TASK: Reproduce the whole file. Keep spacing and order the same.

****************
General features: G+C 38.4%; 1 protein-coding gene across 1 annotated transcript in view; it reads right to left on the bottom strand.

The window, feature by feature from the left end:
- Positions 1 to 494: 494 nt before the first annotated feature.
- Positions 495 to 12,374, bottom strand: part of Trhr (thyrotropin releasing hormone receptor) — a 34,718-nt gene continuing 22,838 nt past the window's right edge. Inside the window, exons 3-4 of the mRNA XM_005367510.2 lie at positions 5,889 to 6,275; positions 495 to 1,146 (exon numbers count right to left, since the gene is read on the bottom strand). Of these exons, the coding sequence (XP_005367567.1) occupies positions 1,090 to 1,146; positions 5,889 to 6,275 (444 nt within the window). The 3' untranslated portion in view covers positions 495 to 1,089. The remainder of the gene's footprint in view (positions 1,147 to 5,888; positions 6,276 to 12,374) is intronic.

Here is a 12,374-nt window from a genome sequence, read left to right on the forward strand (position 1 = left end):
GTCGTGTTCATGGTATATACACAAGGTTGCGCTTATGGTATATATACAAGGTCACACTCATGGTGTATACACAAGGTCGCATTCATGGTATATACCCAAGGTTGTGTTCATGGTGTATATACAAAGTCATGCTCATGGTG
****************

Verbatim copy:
General features: G+C 38.4%; 1 protein-coding gene across 1 annotated transcript in view; it reads right to left on the bottom strand.

The window, feature by feature from the left end:
- Positions 1 to 494: 494 nt before the first annotated feature.
- Positions 495 to 12,374, bottom strand: part of Trhr (thyrotropin releasing hormone receptor) — a 34,718-nt gene continuing 22,838 nt past the window's right edge. Inside the window, exons 3-4 of the mRNA XM_005367510.2 lie at positions 5,889 to 6,275; positions 495 to 1,146 (exon numbers count right to left, since the gene is read on the bottom strand). Of these exons, the coding sequence (XP_005367567.1) occupies positions 1,090 to 1,146; positions 5,889 to 6,275 (444 nt within the window). The 3' untranslated portion in view covers positions 495 to 1,089. The remainder of the gene's footprint in view (positions 1,147 to 5,888; positions 6,276 to 12,374) is intronic.

Here is a 12,374-nt window from a genome sequence, read left to right on the forward strand (position 1 = left end):
GTCGTGTTCATGGTATATACACAAGGTTGCGCTTATGGTATATATACAAGGTCACACTCATGGTGTATACACAAGGTCGCATTCATGGTATATACCCAAGGTTGTGTTCATGGTGTATATACAAAGTCATGCTCATGGTG